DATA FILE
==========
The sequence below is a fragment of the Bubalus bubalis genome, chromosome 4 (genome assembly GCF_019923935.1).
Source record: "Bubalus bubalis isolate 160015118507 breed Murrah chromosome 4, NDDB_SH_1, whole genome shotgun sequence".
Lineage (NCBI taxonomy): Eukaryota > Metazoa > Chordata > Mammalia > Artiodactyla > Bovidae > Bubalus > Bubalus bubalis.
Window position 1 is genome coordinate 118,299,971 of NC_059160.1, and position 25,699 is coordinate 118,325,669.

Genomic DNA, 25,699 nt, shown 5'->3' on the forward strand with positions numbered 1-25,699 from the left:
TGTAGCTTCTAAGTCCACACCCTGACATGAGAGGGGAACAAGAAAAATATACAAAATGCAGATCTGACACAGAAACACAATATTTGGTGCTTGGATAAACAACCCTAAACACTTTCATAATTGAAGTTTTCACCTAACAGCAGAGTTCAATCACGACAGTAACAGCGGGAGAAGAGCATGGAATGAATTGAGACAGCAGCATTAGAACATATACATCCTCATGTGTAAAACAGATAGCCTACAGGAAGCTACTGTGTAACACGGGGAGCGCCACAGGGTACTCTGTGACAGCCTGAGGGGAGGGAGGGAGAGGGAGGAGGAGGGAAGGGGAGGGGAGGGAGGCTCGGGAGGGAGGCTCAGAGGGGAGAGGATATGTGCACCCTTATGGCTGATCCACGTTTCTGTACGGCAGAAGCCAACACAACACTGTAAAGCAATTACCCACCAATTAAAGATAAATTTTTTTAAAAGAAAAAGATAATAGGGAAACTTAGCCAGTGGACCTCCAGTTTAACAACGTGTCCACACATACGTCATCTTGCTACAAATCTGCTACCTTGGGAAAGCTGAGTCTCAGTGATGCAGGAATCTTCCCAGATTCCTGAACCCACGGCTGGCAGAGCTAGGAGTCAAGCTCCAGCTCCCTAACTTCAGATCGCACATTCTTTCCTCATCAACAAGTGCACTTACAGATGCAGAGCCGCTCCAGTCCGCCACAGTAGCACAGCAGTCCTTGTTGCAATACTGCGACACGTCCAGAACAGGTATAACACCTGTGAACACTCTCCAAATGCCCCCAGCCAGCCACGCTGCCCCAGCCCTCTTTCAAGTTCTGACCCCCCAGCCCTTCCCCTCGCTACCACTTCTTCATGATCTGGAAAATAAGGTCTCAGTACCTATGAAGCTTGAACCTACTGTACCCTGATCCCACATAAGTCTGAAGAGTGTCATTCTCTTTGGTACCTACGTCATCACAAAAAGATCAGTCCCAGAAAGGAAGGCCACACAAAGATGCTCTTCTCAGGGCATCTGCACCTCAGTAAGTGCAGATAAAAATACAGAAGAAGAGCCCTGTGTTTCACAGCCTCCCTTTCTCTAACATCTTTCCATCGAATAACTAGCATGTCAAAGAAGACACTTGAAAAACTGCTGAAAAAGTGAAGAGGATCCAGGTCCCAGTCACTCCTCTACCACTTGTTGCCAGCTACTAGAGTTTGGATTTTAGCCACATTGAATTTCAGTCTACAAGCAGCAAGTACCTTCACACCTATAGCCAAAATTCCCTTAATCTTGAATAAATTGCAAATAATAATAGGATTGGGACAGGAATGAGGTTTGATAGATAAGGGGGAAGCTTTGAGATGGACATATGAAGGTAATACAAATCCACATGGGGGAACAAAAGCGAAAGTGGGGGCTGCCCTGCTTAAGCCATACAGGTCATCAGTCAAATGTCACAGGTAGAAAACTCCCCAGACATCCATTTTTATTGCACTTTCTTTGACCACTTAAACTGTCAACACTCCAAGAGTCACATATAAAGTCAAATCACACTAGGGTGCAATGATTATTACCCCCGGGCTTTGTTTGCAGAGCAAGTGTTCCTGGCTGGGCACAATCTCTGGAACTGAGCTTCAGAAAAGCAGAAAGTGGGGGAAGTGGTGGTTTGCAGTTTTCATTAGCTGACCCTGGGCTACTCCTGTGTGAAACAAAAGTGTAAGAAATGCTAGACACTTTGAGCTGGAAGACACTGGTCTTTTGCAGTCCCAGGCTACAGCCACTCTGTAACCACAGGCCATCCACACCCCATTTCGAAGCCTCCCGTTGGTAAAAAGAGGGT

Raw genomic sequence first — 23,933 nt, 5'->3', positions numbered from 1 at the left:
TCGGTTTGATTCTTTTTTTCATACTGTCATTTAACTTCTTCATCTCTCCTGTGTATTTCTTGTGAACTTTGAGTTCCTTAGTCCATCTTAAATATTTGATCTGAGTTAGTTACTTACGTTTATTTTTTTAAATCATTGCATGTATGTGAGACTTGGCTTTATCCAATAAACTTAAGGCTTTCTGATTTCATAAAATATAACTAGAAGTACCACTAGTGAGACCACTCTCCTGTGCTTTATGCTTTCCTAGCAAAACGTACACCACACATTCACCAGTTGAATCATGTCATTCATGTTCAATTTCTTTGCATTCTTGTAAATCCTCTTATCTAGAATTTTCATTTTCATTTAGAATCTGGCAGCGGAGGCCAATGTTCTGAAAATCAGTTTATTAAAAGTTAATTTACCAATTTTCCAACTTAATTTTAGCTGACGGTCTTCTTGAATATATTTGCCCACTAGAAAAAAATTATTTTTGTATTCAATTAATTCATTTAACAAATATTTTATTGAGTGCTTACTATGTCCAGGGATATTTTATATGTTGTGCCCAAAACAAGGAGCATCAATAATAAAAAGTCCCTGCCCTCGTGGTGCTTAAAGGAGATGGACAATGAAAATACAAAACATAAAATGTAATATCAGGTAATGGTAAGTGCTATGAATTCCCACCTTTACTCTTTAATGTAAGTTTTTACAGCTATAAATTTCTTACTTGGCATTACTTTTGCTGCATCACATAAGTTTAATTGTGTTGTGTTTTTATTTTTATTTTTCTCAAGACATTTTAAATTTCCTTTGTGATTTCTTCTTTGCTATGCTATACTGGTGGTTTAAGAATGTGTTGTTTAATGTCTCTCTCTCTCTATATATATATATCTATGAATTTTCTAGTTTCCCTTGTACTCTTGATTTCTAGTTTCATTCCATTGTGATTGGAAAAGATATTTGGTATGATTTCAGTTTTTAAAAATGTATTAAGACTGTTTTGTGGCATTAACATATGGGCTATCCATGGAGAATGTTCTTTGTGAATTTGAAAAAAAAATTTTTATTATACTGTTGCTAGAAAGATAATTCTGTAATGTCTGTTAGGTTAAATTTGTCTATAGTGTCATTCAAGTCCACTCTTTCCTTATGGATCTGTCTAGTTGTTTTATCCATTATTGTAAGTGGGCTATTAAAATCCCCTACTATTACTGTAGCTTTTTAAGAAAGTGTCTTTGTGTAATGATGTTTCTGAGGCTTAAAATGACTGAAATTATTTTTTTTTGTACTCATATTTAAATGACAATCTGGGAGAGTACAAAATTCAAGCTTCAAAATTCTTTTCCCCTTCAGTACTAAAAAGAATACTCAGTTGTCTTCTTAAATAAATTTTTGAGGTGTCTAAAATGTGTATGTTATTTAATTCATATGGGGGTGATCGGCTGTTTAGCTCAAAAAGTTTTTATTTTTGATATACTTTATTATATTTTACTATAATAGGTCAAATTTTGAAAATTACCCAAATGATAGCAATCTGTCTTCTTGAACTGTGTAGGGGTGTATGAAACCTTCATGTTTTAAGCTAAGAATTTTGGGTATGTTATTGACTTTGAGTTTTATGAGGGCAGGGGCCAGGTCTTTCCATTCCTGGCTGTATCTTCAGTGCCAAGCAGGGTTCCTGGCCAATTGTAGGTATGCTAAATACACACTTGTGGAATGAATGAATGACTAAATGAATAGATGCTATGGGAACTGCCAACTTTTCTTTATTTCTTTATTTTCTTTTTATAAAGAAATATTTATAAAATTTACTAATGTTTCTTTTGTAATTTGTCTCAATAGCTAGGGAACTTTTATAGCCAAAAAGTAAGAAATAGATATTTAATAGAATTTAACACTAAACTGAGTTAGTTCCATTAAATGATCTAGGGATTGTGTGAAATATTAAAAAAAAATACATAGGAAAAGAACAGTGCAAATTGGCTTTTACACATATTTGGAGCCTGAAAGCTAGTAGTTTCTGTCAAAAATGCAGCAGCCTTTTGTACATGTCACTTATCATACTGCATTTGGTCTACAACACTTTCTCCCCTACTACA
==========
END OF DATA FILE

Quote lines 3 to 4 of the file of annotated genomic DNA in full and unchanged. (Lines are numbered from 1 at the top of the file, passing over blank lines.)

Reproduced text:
Lineage (NCBI taxonomy): Eukaryota > Metazoa > Chordata > Mammalia > Artiodactyla > Bovidae > Bubalus > Bubalus bubalis.
Window position 1 is genome coordinate 118,299,971 of NC_059160.1, and position 25,699 is coordinate 118,325,669.